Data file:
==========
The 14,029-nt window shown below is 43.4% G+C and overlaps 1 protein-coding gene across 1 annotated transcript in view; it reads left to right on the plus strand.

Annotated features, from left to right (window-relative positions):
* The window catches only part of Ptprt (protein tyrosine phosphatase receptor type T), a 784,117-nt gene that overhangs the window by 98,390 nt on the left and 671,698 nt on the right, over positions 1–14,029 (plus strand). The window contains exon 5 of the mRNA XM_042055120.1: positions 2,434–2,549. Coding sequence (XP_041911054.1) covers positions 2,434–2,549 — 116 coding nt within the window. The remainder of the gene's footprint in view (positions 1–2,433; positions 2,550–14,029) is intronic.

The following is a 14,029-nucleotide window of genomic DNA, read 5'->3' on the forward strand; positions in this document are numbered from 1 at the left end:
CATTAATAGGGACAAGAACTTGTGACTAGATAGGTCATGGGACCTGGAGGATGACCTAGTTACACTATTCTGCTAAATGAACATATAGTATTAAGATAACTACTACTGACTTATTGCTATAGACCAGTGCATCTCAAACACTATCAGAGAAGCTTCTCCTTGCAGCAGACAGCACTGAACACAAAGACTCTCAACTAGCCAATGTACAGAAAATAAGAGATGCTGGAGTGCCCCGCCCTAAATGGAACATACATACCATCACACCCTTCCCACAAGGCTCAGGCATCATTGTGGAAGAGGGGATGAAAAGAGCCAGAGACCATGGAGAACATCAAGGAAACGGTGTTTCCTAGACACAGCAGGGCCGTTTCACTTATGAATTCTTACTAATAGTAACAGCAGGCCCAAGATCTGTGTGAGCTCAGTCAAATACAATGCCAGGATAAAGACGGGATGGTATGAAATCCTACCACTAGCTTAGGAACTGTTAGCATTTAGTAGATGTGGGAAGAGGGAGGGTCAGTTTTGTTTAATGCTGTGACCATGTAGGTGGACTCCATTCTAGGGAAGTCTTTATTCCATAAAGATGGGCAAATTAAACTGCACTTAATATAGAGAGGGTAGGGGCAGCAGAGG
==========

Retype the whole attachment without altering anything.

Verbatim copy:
The 14,029-nt window shown below is 43.4% G+C and overlaps 1 protein-coding gene across 1 annotated transcript in view; it reads left to right on the plus strand.

Annotated features, from left to right (window-relative positions):
* The window catches only part of Ptprt (protein tyrosine phosphatase receptor type T), a 784,117-nt gene that overhangs the window by 98,390 nt on the left and 671,698 nt on the right, over positions 1–14,029 (plus strand). The window contains exon 5 of the mRNA XM_042055120.1: positions 2,434–2,549. Coding sequence (XP_041911054.1) covers positions 2,434–2,549 — 116 coding nt within the window. The remainder of the gene's footprint in view (positions 1–2,433; positions 2,550–14,029) is intronic.

The following is a 14,029-nucleotide window of genomic DNA, read 5'->3' on the forward strand; positions in this document are numbered from 1 at the left end:
CATTAATAGGGACAAGAACTTGTGACTAGATAGGTCATGGGACCTGGAGGATGACCTAGTTACACTATTCTGCTAAATGAACATATAGTATTAAGATAACTACTACTGACTTATTGCTATAGACCAGTGCATCTCAAACACTATCAGAGAAGCTTCTCCTTGCAGCAGACAGCACTGAACACAAAGACTCTCAACTAGCCAATGTACAGAAAATAAGAGATGCTGGAGTGCCCCGCCCTAAATGGAACATACATACCATCACACCCTTCCCACAAGGCTCAGGCATCATTGTGGAAGAGGGGATGAAAAGAGCCAGAGACCATGGAGAACATCAAGGAAACGGTGTTTCCTAGACACAGCAGGGCCGTTTCACTTATGAATTCTTACTAATAGTAACAGCAGGCCCAAGATCTGTGTGAGCTCAGTCAAATACAATGCCAGGATAAAGACGGGATGGTATGAAATCCTACCACTAGCTTAGGAACTGTTAGCATTTAGTAGATGTGGGAAGAGGGAGGGTCAGTTTTGTTTAATGCTGTGACCATGTAGGTGGACTCCATTCTAGGGAAGTCTTTATTCCATAAAGATGGGCAAATTAAACTGCACTTAATATAGAGAGGGTAGGGGCAGCAGAGG